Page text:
On “Glory,” Britney has shied away from cash-in singles and has embraced her strongest feature: her ability to surround herself with producers who know how to make the best use of her infamously limited range. Mattman & Robin (neé Mattias Larsson and Robin Fredriksson) served as two of the key producers on Carly Rae Jepsen’s 2015 masterpiece, “Emotion,” one of the definitive pop records of the decade. Their imprints are all over the slinky album highlight “Do You Wanna Come Over?” On the guitar-tinged come-on, Spears makes having sex with her sound like she's performing an act of charity. “No one should be alone if they don’t have to be,” she coos.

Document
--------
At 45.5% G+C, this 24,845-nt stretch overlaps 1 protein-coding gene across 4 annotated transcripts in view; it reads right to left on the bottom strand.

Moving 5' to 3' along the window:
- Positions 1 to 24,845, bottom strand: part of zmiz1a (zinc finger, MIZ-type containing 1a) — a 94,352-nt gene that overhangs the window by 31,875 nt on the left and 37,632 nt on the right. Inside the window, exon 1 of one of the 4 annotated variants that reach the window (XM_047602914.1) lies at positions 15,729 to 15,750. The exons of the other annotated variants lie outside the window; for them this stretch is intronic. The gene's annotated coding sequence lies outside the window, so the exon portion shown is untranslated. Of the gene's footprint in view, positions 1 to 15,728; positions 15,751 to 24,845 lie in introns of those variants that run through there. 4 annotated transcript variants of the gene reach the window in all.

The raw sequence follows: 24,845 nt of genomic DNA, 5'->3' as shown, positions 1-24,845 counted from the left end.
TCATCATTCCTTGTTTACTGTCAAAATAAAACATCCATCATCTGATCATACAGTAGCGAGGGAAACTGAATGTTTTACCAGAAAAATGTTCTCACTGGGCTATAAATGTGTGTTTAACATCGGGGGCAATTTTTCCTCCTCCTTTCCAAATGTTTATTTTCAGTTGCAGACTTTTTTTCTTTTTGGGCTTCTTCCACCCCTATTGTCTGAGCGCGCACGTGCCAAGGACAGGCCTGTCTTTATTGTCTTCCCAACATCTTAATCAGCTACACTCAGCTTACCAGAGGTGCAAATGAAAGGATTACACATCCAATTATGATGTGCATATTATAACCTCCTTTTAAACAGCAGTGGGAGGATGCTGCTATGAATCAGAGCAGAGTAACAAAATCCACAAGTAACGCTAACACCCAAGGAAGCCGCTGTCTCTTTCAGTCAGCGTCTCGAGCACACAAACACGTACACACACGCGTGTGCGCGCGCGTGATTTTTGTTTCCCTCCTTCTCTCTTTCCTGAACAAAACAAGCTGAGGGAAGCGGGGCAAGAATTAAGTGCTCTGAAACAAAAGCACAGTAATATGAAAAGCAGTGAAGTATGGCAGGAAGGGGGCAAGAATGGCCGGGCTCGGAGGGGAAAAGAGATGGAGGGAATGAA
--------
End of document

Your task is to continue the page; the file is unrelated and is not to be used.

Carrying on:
Britney is even more explicit on “Invitation,” in which she dabbles in some light S&M. “I know it might seem crazy,” she sings. “But I'ma put you in this blindfold/I just need you to trust me.” The track was produced by Nick Monson, who shepherded another Disney star Selena Gomez into adulthood on “Revival.” The well-reviewed record, Gomez’s best yet, featured future stripper standards “Good For You” and “Hands to Myself.”

Spears is chained to her proverbial bed throughout “Glory,” her most overtly erotic record to date. There has always been something studiously innocent about her sexuality, which manages to be both savagely carnal and not about sex at all. When Chuck Klosterman asked her what it meant to represent America’s fascination with the Madonna/whore dichotomy during a 2003 interview, she was repulsed. “That's just a weird question,” she said, without the slightest hint of coyness. “I don't even want to think about that. That's strange, and I don't think about things like that, and I don't want to think about things like that.”